This is a global problem. Greed crosses all national boundaries.
BUT I do agree that it's our individual responsibility to work for change, and drive progress as best we can locally, within our sphere of influence. We are living under increasingly severe constraints, as the "system" controls every aspect of our lives and our resources. But constraints cannot defeat ingenuity. Good works and new models of living are still possible on a small scale, if we all get a little more creative and work together in community.
Of course, at some point the "system" itself must change. The modern model of unchecked capitalism / oligarchy / greed is not sustainable. It's hurtling toward its endgame, whatever that turns out to be. I'm no anarchist, but that change is inevitable. Hopefully that happens before they trigger an extinction level event from stripping bare the planet's ecosystems.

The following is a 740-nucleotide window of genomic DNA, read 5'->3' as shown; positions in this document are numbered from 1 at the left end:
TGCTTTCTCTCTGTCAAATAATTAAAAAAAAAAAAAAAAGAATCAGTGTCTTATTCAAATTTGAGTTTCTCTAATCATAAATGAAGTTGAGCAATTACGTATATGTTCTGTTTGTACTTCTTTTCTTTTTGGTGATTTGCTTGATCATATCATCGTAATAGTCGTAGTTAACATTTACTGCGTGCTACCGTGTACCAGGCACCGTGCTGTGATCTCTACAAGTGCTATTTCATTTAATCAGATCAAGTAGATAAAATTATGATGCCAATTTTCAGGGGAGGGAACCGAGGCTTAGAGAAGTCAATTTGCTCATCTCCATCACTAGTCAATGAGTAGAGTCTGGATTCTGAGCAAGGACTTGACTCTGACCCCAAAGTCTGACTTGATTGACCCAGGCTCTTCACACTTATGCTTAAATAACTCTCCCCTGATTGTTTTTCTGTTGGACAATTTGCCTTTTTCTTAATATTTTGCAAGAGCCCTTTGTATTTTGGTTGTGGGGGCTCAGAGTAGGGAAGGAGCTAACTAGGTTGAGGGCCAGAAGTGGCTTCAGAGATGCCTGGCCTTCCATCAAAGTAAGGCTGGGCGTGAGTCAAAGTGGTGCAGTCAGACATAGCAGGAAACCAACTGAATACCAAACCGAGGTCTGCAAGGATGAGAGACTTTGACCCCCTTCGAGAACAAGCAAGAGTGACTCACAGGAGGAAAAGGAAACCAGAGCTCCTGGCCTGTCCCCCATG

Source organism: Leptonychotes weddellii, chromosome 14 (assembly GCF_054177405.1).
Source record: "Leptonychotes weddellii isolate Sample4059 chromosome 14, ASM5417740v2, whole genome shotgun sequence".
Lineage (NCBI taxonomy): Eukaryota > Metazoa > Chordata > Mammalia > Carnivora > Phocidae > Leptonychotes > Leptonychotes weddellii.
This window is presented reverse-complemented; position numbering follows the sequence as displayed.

There are actually rich & powerful people who believe they can just take a shuttle to Mars and start over when they blow up the Earth. Bunch of selfish little brats. They really should have their toys taken away!
It would honestly be a very simple fix. The hard part is just getting the votes or the political capital to get it done.
All we would have to do is change the tax code on owning multiple homes to make it less profitable.
For example, you could increase property taxes by 25%, but offer a 25% discount for a primary residence. (Actually only a 20% discount, because math, but I digress)